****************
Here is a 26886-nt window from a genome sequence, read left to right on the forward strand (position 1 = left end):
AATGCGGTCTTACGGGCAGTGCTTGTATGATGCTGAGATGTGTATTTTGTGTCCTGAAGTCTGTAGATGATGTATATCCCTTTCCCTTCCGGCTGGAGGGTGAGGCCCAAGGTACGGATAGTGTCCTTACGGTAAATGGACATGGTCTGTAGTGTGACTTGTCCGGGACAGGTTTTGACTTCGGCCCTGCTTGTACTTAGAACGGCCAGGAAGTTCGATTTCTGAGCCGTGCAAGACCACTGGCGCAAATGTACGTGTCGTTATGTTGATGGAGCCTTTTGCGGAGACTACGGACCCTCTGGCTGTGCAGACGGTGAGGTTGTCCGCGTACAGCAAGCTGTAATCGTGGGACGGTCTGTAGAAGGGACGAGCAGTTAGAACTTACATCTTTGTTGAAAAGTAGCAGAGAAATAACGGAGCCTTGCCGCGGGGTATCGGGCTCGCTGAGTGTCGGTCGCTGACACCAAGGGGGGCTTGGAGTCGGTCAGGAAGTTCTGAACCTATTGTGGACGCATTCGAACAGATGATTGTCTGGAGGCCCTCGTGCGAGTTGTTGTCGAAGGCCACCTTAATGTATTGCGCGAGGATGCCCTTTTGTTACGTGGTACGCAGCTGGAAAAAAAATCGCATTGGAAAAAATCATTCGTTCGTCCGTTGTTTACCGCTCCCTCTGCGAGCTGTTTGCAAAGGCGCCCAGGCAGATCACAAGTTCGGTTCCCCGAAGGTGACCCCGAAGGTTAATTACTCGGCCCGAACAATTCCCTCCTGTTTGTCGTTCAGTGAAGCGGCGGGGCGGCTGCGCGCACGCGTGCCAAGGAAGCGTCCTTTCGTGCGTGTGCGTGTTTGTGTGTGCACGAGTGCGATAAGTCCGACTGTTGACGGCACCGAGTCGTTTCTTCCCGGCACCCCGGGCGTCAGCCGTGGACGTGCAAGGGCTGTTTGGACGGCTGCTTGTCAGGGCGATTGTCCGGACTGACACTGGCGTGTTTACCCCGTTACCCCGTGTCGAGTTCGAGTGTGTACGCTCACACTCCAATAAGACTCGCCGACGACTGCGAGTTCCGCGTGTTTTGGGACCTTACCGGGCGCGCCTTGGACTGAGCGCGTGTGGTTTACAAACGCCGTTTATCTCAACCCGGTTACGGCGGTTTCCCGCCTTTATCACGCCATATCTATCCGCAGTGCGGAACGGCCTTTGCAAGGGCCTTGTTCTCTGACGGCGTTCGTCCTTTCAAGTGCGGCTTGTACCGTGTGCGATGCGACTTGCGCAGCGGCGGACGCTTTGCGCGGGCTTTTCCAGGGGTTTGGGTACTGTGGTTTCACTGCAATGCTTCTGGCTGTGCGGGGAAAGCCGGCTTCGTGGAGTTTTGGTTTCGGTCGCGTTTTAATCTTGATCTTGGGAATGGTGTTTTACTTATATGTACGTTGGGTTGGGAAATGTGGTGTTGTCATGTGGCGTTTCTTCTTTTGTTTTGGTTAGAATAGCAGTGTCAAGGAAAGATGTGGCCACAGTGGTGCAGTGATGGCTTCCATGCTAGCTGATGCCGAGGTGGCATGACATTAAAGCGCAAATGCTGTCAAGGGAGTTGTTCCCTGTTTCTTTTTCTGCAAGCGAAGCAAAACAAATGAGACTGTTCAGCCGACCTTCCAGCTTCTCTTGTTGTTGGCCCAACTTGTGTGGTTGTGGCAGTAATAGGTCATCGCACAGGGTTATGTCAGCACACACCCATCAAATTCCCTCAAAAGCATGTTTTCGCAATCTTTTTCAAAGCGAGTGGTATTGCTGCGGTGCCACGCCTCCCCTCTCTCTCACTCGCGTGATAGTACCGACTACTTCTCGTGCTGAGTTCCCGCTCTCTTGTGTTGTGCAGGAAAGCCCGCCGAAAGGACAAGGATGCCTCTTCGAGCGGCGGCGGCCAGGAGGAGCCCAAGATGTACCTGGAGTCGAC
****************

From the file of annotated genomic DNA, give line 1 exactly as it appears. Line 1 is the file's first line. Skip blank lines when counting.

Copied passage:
Here is a 26886-nt window from a genome sequence, read left to right on the forward strand (position 1 = left end):